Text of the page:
Neoadjuvant treatment of borderline resectable and non-resectable pancreatic cancer


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Abstract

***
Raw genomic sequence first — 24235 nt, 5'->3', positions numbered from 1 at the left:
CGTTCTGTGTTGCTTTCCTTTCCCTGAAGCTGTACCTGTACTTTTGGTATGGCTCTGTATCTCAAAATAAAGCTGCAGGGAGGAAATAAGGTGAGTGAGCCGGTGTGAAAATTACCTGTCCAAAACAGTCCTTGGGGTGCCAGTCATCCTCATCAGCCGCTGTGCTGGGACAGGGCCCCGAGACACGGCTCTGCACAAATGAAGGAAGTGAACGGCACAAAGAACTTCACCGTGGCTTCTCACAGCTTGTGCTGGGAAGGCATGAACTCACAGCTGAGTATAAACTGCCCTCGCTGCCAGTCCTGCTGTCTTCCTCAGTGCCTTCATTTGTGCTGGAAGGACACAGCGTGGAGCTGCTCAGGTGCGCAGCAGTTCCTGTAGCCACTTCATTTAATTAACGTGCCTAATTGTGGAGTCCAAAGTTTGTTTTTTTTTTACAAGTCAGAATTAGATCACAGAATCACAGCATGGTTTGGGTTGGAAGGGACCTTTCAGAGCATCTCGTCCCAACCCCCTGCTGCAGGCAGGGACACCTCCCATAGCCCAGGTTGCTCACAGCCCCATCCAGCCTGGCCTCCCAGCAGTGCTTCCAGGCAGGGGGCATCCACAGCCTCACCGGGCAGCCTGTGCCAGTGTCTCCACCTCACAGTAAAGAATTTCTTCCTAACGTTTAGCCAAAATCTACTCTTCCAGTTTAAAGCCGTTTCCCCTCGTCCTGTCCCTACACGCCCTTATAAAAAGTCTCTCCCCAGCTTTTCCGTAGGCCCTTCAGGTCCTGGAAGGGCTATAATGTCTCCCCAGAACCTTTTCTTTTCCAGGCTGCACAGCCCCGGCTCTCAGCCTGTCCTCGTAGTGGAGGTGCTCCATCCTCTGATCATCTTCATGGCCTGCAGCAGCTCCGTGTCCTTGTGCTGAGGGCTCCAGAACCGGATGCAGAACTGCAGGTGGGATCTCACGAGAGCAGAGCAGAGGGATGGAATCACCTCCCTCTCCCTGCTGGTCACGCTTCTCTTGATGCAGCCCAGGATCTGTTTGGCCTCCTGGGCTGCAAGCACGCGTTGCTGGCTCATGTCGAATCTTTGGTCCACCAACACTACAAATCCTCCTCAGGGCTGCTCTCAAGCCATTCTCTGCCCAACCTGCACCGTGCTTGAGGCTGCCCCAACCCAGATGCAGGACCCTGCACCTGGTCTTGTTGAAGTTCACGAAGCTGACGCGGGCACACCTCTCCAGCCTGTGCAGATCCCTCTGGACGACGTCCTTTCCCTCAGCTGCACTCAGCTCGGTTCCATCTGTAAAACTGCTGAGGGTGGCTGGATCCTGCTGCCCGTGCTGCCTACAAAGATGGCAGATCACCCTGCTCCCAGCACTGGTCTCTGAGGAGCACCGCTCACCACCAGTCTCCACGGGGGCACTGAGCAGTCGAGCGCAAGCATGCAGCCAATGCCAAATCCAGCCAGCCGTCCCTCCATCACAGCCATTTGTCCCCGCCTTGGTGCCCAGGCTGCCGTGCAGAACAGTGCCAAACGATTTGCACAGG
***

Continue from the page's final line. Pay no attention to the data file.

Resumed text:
Neoadjuvant therapy is increasingly becoming a valid treatment option for patients with locally advanced pancreatic cancer (LAPC). In borderline resectable disease, neoadjuvant therapy is employed to improve the probability of margin-clear resections. In non-metastatic, non-resectable pancreatic cancer, treatment primarily aims to induce disease control, but may achieve conversion to surgical resectability in some patients. Several treatment modalities including chemotherapy, chemoradiotherapy (CRT) or the sequential use of both have been investigated in numerous, mostly small and non-randomized studies. Nevertheless, there is a consistent finding that neoadjuvant therapy can induce resectability in up to 30%–40% of LAPC patients. Once resection has been achieved, overall survival appears to be comparable to that observed for primarily resectable patients. Thus, patient selection evolves as an important aspect of neoadjuvant therapy; retrospective analyses identified induction chemotherapy as an appropriate tool to define LAPC patients who may benefit most from subsequent treatment with CRT. The clinical importance of induction chemotherapy may further increase once highly active protocols such as the FOLFIRINOX or the gemcitabine plus nab-paclitaxel regimen are introduced into novel multimodality treatment concepts.

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